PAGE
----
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their first. The third is Jude 2; where, in describing the same class of persons, the Apostle speaks of them as having first proceeded in the way of Cain, then run greedily for reward in the wandering of Balaam, and then perished in the contradiction or gainsaying of Kore. It is equally obvious, that the prophecies, wherewith the Lord stopped the venal mouth of Balaam, have a direct reference to the glory of Christ the King (Num. xxiii. xxiv). Moab and Edom are often associated in Scripture, nay, identified, as types; and Edom is often employed to represent the Roman earth, “Remember, O Lord, the children of Edom in the day of Jerusalem ; who said, Rase it, rase it, even to the foundation thereof....O daughter of Babylon, who art to be destroyed,” &c. (Psal. cxxxvii. 7), are words evidently applicable to the Roman power, which was God's instrument of wrath in treading down Jerusalem, and in which the characters of Edom and Babylon are combined. And the “remnant of Edom” clearly imports a remnant of life from the death of the Gentile church in the last days. Now, at the time at which the Papacy arose nothing but the mysterious necessity for the revelation of Antichrist prevented the coming of the Lord in his kingdom. That was the midnight, one of the four watches, in which the Master was likely to come (Mark xiii. 35). That was the time at which, as we read Hos. ix. 10, the people of God were as the first ripe in the fig-tree at her first time,-a sign that the kingdom was nigh (Matt. xxiv. 32): it was an apparent period put to that fourth kingdom, in the days of which, according to Daniel, the saints of the Most High should receive the fifth, an unrivalled and intransitory dominion ; and it was that very conjuncture, in the dark anticipation of which the Thessalonian church decmed the day of the Lord at hand, until Paul forewarned them that on the passing away of the Roman power the whole mystery of iniquity should intervene, to mature a fresh harvest of martyrs, and both to postpone and to invoke the vengeance of a long-suffering yet zealous Lord (2 Thess. ii.; Rev. vi. 10; iii. 10; 2 Pet. ii. 1,3). If, therefore, the passing over Jordan into the land of promise be the type of our entrance by resurrection, or change, into the kingdom; if Moab represent the territory of that fourth kingdom in the days of which the God of heaven is to set up his; and if the devices of Balak the king, exercised against the Israelites on the very borders of the land of promise, point to the time when but for such devices the people of God would have attained the kingdom-as it is written, “He brought them to the borders of his sanctuary” (Psal. Ixxviii. 54)—there can be little doubt that we are thereby placed at the rise of the little horn. As Balaain was hired by Hatteries and gifts to attempt the exercise of his power against the children of Israel, whom Moab feared, so was the pope, the false prophet,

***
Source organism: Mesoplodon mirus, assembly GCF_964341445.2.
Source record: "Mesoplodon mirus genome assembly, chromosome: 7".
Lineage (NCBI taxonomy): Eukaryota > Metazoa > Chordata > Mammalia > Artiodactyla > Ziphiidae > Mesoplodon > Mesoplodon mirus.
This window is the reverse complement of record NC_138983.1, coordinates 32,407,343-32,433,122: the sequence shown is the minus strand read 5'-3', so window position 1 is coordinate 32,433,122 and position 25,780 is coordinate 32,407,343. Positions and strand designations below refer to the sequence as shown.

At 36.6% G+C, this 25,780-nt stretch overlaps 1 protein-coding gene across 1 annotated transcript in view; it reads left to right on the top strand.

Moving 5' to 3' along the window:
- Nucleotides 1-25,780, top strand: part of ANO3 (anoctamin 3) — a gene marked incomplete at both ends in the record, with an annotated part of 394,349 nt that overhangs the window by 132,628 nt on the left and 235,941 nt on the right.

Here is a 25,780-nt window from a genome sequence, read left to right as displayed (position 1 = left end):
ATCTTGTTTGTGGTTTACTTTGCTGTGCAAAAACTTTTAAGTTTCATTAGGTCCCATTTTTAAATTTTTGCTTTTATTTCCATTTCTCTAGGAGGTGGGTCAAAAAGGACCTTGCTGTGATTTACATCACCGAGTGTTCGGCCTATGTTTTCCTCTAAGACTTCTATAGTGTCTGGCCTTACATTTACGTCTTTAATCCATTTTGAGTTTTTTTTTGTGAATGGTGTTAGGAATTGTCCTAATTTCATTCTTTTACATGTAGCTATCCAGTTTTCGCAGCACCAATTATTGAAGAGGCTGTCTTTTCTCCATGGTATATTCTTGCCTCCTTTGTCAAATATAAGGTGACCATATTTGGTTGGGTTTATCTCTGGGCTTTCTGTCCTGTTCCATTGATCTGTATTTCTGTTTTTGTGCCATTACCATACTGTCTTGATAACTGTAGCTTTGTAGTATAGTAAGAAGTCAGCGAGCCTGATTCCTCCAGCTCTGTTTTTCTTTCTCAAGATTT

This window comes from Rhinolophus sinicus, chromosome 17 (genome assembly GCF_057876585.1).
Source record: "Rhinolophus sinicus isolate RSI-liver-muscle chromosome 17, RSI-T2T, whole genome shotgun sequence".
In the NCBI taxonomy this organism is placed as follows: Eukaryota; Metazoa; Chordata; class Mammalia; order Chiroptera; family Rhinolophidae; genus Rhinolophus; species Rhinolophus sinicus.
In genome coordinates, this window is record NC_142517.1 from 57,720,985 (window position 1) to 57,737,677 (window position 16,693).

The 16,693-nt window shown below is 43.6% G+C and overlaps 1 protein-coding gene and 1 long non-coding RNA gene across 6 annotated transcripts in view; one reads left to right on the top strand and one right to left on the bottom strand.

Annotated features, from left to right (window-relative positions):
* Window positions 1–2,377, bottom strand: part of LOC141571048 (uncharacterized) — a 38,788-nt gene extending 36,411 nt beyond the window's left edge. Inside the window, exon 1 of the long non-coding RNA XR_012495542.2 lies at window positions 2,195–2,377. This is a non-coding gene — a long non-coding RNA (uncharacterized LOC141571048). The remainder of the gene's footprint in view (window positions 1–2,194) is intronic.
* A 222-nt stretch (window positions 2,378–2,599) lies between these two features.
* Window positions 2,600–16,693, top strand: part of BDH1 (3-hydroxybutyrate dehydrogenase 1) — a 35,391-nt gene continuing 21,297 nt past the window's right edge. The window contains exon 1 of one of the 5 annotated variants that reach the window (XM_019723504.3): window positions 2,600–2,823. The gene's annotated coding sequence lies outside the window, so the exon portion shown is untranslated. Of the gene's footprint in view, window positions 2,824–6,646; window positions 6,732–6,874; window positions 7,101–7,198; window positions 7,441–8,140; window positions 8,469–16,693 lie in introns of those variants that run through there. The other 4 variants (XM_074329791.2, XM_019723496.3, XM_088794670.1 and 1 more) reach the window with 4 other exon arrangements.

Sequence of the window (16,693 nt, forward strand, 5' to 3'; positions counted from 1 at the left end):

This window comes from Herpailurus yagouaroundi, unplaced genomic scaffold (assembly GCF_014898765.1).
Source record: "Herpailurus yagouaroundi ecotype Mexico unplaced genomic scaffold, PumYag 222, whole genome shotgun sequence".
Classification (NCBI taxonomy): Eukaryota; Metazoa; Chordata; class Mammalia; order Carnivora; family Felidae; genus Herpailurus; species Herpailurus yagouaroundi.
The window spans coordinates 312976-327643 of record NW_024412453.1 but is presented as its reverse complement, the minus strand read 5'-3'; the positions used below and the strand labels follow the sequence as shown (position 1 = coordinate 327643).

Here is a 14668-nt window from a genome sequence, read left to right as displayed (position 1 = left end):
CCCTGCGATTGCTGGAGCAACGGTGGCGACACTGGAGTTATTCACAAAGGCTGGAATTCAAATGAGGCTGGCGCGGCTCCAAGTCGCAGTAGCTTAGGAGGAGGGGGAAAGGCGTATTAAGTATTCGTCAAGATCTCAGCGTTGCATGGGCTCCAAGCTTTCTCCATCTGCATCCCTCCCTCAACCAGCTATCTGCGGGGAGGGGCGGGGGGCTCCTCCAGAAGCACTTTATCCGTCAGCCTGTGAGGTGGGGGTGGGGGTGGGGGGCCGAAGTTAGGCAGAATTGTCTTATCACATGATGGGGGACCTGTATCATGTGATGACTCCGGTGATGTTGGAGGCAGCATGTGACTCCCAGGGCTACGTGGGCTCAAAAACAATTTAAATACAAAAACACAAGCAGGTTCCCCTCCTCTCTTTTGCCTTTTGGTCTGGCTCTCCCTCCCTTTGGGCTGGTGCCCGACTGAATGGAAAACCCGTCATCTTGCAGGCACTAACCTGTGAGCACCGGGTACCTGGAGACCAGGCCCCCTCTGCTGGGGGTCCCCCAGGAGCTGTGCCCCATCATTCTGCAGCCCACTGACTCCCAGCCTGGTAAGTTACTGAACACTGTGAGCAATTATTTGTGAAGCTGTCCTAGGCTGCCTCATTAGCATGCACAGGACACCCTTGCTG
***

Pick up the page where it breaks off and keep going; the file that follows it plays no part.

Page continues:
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seduced by temporal allurements to exercise the authority and abet the efforts of the beast, the Balak or waster of the saints, who feared the increase of God's strangers and pilgrims; and who sought at the hands of the Papacy, first, a curse upon Jacob, the church, wrestling until day-dawn with the Lord; and then the defiance of Israel, the church, made victorious at his coming (Num. xxiii. 7, Gen. xxxii. 28). Wherein historically consist the four several occasions on which Balaam was constrained of God to pronounce a blessing instead of a stipulated curse, I confess my inability as yet to discern; but that they are discoverable I believe : and one thing is abundantly evident in the matter, that in the actings of the false prophet, in his overruled attempts to serve the beast, are to be found the most direct intimations of the kingdom and dominion and glory which he was hired to prevent. We Protestants have sadly